Can longer and wider cells help feed the world? (UAUY_J18DTP1)
- Research Area Agriculture and Food Security
- Partner The John Innes Centre (JIC)
Dr Cristobal Uauy -
- Application Deadline 27/11/2017
Crop production must increase to meet the demands of a global population estimated to exceed nine billion by 2050. To achieve this goal, it is estimated that at least a 50% increase in crop production is required, however current rates of yield increase are insufficient. It is therefore critical and urgent that we identify ways to increase crop yields.
We are studying three genes in wheat that affect the weight of individual grains. Our results show that these genes affect either the width or the length of the grain by 3-4%. This might not sound like much but it translates into 500 extra loaves of bread in every hectare sown with wheat! Recently, we showed that one of these genes affects cell expansion, leading to longer cells which in turn makes longer and heavier grain (Brinton et al 2017 New Phytologist). Preliminary results from the other genes suggest they affect cell division and thus make wider (and heavier) grains. We hypothesize that combining genes that control these distinct biological mechanisms (cell expansion and division) will enhance crop yields. In other words: Can longer and wider cells increase yield and help feed the world?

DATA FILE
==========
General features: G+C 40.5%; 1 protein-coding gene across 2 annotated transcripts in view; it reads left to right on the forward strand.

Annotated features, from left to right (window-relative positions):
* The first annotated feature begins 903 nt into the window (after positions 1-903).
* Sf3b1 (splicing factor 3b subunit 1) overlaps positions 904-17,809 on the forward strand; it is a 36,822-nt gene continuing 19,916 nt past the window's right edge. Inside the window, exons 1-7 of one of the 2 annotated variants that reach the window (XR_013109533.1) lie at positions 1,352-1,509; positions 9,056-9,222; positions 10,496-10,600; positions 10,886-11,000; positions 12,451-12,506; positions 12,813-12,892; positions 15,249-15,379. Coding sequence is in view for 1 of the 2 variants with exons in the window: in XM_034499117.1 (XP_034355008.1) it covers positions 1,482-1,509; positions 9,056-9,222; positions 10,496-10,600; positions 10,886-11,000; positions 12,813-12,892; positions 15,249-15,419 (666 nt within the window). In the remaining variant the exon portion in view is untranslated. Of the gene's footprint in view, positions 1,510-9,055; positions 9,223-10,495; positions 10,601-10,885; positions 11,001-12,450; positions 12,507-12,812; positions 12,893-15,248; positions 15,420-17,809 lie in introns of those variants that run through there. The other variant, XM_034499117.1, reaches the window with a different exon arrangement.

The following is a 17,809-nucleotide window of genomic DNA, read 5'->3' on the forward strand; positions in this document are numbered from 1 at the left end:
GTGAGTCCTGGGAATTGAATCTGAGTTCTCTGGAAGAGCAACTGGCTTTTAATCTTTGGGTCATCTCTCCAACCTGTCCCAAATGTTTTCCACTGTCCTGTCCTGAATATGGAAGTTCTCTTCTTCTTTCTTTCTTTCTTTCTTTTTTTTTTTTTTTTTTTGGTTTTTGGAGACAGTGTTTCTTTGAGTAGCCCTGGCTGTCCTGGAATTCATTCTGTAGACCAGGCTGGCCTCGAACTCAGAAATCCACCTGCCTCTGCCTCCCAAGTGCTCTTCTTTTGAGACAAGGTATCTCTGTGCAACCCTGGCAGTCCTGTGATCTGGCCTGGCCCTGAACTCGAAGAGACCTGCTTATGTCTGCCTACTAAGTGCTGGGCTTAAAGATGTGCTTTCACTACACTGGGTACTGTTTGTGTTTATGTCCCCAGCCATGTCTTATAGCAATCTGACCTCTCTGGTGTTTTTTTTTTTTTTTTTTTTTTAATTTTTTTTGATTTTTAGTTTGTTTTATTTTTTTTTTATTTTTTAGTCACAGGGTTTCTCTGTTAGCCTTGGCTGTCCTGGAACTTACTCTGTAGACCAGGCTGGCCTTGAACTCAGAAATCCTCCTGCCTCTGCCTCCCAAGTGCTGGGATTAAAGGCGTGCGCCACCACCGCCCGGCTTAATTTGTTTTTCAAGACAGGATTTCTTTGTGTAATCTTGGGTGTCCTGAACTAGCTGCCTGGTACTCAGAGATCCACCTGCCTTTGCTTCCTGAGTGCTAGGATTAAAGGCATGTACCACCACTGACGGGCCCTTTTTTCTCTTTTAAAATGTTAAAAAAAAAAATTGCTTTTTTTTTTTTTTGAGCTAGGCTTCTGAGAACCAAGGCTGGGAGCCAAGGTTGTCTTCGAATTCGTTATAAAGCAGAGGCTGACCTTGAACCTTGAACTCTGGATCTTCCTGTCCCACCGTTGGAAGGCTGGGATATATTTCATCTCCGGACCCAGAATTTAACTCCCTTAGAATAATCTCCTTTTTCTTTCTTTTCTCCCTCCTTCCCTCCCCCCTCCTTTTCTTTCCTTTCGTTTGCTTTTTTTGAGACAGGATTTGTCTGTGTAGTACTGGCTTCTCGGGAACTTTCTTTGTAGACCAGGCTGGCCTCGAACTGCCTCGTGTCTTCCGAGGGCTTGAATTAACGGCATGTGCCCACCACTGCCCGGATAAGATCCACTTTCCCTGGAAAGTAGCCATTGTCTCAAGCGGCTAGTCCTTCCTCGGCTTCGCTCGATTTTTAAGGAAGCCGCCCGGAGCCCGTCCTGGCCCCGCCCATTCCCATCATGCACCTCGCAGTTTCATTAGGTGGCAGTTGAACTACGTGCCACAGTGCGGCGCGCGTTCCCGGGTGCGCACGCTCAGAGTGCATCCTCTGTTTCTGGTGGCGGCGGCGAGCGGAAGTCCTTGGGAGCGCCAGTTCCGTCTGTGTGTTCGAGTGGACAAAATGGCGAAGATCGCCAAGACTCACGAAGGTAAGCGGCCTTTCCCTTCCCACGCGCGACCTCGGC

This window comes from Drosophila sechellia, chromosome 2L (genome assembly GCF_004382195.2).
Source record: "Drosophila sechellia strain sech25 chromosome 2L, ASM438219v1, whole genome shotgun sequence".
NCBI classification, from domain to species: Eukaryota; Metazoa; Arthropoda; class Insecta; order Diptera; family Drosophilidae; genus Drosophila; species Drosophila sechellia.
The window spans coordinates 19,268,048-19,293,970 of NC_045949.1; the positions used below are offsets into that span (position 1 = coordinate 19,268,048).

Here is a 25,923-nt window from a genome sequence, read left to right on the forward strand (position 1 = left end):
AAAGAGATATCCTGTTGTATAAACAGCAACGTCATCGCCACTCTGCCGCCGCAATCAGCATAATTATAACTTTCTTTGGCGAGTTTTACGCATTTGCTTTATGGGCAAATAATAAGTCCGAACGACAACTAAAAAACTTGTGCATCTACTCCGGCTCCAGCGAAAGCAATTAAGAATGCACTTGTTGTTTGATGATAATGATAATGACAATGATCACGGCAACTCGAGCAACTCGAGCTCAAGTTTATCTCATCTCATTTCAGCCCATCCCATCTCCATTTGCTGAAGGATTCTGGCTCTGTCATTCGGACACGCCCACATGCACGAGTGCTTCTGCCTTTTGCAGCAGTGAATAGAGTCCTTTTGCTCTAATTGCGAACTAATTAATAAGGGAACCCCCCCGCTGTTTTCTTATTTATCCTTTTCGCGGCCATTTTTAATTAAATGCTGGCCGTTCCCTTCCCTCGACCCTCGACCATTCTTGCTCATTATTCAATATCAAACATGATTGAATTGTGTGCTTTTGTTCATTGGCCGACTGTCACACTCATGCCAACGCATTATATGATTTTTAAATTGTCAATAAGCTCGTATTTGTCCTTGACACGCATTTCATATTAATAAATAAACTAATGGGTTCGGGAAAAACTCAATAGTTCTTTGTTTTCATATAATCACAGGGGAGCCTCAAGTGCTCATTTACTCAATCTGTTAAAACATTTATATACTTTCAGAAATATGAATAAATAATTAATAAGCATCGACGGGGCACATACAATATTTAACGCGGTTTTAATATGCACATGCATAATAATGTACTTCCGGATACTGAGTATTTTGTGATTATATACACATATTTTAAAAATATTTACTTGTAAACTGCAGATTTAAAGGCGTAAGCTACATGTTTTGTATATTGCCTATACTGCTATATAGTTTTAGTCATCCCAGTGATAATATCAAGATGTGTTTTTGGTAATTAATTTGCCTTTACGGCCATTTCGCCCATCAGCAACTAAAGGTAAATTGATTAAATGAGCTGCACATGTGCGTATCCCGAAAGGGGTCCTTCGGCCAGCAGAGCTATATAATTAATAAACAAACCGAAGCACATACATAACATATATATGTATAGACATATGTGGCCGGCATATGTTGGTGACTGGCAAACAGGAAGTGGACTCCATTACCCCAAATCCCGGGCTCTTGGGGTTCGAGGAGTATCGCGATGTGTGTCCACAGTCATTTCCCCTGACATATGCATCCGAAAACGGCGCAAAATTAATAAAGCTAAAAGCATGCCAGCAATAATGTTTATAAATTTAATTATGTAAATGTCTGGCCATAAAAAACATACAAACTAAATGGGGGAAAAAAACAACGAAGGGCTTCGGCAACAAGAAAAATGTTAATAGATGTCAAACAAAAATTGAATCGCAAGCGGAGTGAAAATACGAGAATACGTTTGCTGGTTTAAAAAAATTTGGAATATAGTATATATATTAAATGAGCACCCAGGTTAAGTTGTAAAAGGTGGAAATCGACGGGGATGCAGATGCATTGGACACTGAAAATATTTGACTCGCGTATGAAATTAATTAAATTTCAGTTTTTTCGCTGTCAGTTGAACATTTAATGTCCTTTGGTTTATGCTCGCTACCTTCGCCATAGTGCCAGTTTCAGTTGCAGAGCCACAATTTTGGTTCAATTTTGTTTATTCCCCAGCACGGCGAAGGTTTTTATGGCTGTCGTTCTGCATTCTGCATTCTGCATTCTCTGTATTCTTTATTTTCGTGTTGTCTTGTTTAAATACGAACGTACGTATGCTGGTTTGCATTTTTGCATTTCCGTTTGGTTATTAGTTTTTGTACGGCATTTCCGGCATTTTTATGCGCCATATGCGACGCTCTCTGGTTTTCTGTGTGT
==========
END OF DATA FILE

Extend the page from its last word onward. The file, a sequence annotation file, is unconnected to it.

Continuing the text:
The aim of this PhD project will be to investigate the effects of increased cell division and expansion on ovary/grain size in wheat. We will aim to determine the combined effects of cell expansion and division on final grain size and yield using microscopy, image analysis and development studies. We will also identify candidate genes controlling ovary and early grain development based on co-expression networks and next-generation sequencing data.
The student will learn to combine molecular biology, genetics, genomics and image analysis to understand the underlying biology of crop plants and its relevance for agriculture.